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The likelihood of a Democrat being elected to the U.S. Senate in 19th-century North Dakota was infinitesimal because the senators were elected by the state legislators - who were overwhelmingly Republican.

Yet, it happened in 1893 when William N. Roach, a Larimore farmer and land dealer, was elected on the 61st ballot.

William Nathaniel Roach was born Sept. 25, 1840, in Washington, D.C., to Edward N. and Catherine Roach.

When the Civil War broke out in 1861, Roach became a clerk with the quartermaster's department. At the conclusion of the war, he was employed in the mercantile business and was later hired as a cashier by the Citizens Bank of Washington. Reportedly, he made an illegal transaction and, after making restitution, left the city with his wife to Dakota Territory.

Roach arrived in Grand Forks in 1879, where he received a contract with the federal government to transport mail between there and Fort Totten. He also began farming in western Grand Forks County on land he obtained under the homestead and timber acts.

In 1881, Oscar Towner established the Elk Valley Farm, the largest farm in the county, and Towner asked Roach to become his bookkeeper.

He was later promoted to land agent, with the duties of plotting the site of the new town of Larimore and selling town lots.

In March 1883, the town of Larimore was incorporated and, on June 5, Roach was elected as the first mayor. Roach was elected to the Legislature, the only Democrat of the 72 members during the 1885 session. After serving two more terms as mayor of Larimore, Roach ran as the first candidate of the Democratic Party for governor of North Dakota in 1889.

Although trounced by Republican John Miller by 14,000 votes, he ran again in 1891 against Republican Andrew Burke and, this time, lost by only 600 votes.

The Republican Party, led by Alexander McKenzie and his lieutenants, dominated North Dakota politics during the election of 1889.

Roach, as head of the Democratic Party, formed a coalition with the Independent Party for endorsing statewide office holders. As a result, their candidates won every state office except lieutenant governor and the railroad commissioners. The Legislature was controlled by the Republicans, who held 53 of 93 seats. Since the Legislature elected the U.S. senators from North Dakota at the time, McKenzie assumed his man, Lyman Casey, would be re-elected.

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Roach announced he would challenge Casey for his Senate seat and was joined in the race by fellow Democrat John D. Benton from Fargo and Independent Walter Muir from Hunter. The 1893 North Dakota Legislature convened on Jan. 3.

McKenzie wanted Casey re-elected, but a number of Republicans from the eastern part of the state refused to support him. The Cass County Republicans voted for Benton, and a number of Grand Forks Republicans voted for Roach. With no candidate getting more than 50 percent when ballot after ballot was cast, Casey saw that he could not get elected and withdrew.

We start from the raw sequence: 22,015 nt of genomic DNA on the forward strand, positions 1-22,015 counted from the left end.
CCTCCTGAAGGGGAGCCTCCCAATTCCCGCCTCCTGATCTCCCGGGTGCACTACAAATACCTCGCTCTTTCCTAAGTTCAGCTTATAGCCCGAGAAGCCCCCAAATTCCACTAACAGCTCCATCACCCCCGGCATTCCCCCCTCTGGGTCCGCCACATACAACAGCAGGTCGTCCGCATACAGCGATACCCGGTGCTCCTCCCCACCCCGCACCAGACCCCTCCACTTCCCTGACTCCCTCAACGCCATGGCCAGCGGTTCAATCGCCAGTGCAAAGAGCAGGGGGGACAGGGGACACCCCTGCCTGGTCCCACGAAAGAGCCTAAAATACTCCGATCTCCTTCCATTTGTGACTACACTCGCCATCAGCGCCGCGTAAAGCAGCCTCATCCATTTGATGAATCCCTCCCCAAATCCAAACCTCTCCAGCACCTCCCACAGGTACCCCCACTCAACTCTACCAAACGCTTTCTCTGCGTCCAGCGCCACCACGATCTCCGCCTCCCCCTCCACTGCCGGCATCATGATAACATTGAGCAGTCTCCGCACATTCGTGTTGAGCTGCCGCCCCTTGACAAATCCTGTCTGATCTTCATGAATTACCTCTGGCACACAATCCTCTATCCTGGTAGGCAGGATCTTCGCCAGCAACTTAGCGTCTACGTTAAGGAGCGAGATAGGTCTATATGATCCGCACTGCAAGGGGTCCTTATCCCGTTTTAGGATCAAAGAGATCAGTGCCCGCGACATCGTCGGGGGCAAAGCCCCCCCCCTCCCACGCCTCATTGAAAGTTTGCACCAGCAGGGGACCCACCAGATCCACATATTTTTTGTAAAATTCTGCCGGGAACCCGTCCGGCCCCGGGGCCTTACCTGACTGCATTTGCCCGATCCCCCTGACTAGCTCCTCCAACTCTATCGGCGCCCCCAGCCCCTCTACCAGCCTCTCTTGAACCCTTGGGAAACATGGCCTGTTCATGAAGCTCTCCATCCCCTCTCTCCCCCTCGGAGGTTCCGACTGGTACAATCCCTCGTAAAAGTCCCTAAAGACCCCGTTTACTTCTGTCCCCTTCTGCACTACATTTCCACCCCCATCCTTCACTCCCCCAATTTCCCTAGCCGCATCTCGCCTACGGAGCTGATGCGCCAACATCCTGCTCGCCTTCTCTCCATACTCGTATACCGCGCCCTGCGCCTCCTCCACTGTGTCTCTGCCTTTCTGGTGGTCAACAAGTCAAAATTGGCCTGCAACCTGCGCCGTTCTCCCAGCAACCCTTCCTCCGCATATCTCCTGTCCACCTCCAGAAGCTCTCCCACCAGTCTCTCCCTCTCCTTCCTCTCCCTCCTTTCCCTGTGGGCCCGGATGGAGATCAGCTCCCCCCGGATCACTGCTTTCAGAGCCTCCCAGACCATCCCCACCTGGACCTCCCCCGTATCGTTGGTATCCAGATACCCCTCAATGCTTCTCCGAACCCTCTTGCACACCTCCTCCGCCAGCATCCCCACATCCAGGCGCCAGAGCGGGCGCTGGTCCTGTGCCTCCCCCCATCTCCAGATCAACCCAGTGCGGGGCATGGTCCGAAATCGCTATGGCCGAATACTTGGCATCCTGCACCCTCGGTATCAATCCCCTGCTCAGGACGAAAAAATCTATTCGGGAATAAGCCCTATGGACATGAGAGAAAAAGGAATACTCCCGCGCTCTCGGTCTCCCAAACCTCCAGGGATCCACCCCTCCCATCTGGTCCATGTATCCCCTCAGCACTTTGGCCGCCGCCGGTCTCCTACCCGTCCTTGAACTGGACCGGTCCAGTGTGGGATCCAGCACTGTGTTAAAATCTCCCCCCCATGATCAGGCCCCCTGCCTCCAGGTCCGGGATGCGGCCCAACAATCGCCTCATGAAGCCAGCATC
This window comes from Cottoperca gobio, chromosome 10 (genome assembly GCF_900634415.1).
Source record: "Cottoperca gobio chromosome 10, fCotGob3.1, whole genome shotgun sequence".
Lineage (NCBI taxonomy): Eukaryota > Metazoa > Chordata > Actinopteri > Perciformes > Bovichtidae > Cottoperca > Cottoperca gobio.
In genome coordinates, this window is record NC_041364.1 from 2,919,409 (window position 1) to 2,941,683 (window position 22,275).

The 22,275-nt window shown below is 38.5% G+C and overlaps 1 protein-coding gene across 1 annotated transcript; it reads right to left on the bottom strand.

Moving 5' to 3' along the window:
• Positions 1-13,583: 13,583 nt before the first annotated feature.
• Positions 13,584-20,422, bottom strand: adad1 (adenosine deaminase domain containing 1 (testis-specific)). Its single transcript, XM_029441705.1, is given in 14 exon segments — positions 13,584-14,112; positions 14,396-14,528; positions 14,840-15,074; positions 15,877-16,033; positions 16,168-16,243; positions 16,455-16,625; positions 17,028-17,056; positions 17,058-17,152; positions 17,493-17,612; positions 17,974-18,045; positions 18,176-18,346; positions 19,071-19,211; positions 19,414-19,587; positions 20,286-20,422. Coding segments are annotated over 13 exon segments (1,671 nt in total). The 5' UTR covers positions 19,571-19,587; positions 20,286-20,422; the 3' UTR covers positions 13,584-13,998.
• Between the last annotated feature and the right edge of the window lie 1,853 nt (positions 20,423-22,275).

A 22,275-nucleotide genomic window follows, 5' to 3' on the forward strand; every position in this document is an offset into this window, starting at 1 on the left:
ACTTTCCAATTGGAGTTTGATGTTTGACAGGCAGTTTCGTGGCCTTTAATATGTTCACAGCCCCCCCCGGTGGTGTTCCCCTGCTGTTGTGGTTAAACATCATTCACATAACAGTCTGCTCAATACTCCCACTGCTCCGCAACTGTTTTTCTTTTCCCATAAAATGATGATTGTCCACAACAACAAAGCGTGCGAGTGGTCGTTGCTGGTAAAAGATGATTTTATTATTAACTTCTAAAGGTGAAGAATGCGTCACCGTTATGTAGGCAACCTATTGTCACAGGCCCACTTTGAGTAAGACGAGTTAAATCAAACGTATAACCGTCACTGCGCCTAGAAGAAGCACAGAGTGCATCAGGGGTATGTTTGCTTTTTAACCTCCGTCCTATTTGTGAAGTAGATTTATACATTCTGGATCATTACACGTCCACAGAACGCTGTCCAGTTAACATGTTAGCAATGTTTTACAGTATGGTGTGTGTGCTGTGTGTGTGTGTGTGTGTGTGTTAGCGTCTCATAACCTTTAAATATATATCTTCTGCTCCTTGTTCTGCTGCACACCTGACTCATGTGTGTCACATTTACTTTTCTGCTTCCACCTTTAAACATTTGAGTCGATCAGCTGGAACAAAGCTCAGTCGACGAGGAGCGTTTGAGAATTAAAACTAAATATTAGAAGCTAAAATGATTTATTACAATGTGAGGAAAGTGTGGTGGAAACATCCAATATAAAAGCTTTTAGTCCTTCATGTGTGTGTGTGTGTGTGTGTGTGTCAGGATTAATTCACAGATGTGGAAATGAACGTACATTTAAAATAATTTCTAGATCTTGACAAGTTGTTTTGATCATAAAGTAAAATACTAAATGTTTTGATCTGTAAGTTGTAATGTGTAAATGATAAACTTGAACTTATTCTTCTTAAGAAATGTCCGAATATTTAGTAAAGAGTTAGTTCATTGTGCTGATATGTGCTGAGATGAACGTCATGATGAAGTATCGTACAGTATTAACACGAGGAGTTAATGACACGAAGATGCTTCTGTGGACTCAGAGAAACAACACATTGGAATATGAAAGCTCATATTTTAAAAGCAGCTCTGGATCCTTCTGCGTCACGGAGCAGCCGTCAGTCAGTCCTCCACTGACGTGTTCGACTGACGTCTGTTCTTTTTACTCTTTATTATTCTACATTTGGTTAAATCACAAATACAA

To break the deadlock, Republican leader Judson LaMoure went to the Cass and Stutsman caucuses on Feb. 20 and told the leaders if they did not cast their ballots for Roach, he would, and many other Republicans would follow suit. On the 61st ballot, Roach was elected.

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Roach no more than got settled into his seat in the Senate on March 4, when it appeared all of the efforts made in getting him there were to become undone. Someone had leaked information about his trouble with the Citizens Bank of Washington, which happened 14 years earlier.

On March 29, 1893, the Washington Post reported that Roach was "guilty of embezzlement" while employed by the bank. Immediately, Senate Republicans pounced on this, and charges against his character were introduced as they tried to get him expelled from the Senate.

Leading the effort to get Roach removed from office was the powerful George F. Hoar, veteran senator from Massachusetts. For more than three hours, on April 11, Hoar and other Republicans lambasted Roach, who sat at his desk writing letters.

When the other senators rationalized that the incident had happened over a dozen years earlier, all charges were dismissed.

Roach became a keen student of the Senate during his first months in office. As he gained confidence, there were three issues that he seemed most active in supporting: lowering tariffs on most goods imported into the country, free silver and anti-imperialism.

In 1898, Roach ran for re-election, but McKenzie, still smarting over the loss of his candidate to Roach in 1893, was not going to let that happen a second time. His hand-picked candidate was Wahpeton attorney Porter J. McCumber.

The Legislature also was greatly stacked against Roach because 77 of the 93 members were Republicans. After his defeat in 1899, Roach sold his business interests in Larimore and moved to Washington, D.C. He died Sept. 7, 1902.

(Written by Curt Eriksmoen and edited by Jan Eriksmoen. Reach the Eriksmoens by e-mail at cjeriksmoen@cableone.net.)

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